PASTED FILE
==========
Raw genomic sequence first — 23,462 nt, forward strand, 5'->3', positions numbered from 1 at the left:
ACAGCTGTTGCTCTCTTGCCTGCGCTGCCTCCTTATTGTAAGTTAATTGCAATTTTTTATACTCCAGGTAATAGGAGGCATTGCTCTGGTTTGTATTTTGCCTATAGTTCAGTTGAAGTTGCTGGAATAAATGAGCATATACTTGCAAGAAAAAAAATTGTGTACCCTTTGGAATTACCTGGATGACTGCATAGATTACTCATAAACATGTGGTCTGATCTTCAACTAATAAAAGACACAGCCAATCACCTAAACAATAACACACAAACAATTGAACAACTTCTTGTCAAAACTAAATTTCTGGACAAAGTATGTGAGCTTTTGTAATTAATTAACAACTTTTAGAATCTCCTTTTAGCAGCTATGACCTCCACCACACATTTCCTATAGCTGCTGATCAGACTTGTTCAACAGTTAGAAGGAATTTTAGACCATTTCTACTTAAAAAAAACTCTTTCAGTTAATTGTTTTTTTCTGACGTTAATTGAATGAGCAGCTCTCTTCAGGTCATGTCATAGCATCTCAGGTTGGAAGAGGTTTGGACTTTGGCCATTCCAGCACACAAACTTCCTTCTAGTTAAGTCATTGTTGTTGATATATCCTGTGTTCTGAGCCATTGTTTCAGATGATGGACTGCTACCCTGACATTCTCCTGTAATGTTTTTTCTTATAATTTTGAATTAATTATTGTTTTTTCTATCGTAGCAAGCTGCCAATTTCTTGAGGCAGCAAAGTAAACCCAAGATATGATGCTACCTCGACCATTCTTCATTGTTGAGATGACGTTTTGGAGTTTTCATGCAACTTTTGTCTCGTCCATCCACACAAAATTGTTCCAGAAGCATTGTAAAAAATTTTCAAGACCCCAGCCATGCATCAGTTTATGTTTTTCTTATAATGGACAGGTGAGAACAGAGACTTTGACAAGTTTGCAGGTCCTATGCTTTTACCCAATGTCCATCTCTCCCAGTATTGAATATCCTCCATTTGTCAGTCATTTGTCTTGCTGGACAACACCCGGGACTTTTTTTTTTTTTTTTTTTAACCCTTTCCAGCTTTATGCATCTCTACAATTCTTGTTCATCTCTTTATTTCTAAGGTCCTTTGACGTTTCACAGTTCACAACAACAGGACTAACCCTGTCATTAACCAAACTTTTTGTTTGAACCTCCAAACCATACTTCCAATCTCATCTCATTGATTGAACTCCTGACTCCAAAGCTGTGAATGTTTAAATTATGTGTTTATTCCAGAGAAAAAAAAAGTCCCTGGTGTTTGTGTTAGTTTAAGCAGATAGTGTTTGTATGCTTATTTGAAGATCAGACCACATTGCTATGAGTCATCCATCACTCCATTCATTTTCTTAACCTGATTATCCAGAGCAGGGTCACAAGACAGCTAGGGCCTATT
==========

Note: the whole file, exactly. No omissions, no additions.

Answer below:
Raw genomic sequence first — 23,462 nt, forward strand, 5'->3', positions numbered from 1 at the left:
ACAGCTGTTGCTCTCTTGCCTGCGCTGCCTCCTTATTGTAAGTTAATTGCAATTTTTTATACTCCAGGTAATAGGAGGCATTGCTCTGGTTTGTATTTTGCCTATAGTTCAGTTGAAGTTGCTGGAATAAATGAGCATATACTTGCAAGAAAAAAAATTGTGTACCCTTTGGAATTACCTGGATGACTGCATAGATTACTCATAAACATGTGGTCTGATCTTCAACTAATAAAAGACACAGCCAATCACCTAAACAATAACACACAAACAATTGAACAACTTCTTGTCAAAACTAAATTTCTGGACAAAGTATGTGAGCTTTTGTAATTAATTAACAACTTTTAGAATCTCCTTTTAGCAGCTATGACCTCCACCACACATTTCCTATAGCTGCTGATCAGACTTGTTCAACAGTTAGAAGGAATTTTAGACCATTTCTACTTAAAAAAAACTCTTTCAGTTAATTGTTTTTTTCTGACGTTAATTGAATGAGCAGCTCTCTTCAGGTCATGTCATAGCATCTCAGGTTGGAAGAGGTTTGGACTTTGGCCATTCCAGCACACAAACTTCCTTCTAGTTAAGTCATTGTTGTTGATATATCCTGTGTTCTGAGCCATTGTTTCAGATGATGGACTGCTACCCTGACATTCTCCTGTAATGTTTTTTCTTATAATTTTGAATTAATTATTGTTTTTTCTATCGTAGCAAGCTGCCAATTTCTTGAGGCAGCAAAGTAAACCCAAGATATGATGCTACCTCGACCATTCTTCATTGTTGAGATGACGTTTTGGAGTTTTCATGCAACTTTTGTCTCGTCCATCCACACAAAATTGTTCCAGAAGCATTGTAAAAAATTTTCAAGACCCCAGCCATGCATCAGTTTATGTTTTTCTTATAATGGACAGGTGAGAACAGAGACTTTGACAAGTTTGCAGGTCCTATGCTTTTACCCAATGTCCATCTCTCCCAGTATTGAATATCCTCCATTTGTCAGTCATTTGTCTTGCTGGACAACACCCGGGACTTTTTTTTTTTTTTTTTTTAACCCTTTCCAGCTTTATGCATCTCTACAATTCTTGTTCATCTCTTTATTTCTAAGGTCCTTTGACGTTTCACAGTTCACAACAACAGGACTAACCCTGTCATTAACCAAACTTTTTGTTTGAACCTCCAAACCATACTTCCAATCTCATCTCATTGATTGAACTCCTGACTCCAAAGCTGTGAATGTTTAAATTATGTGTTTATTCCAGAGAAAAAAAAAGTCCCTGGTGTTTGTGTTAGTTTAAGCAGATAGTGTTTGTATGCTTATTTGAAGATCAGACCACATTGCTATGAGTCATCCATCACTCCATTCATTTTCTTAACCTGATTATCCAGAGCAGGGTCACAAGACAGCTAGGGCCTATT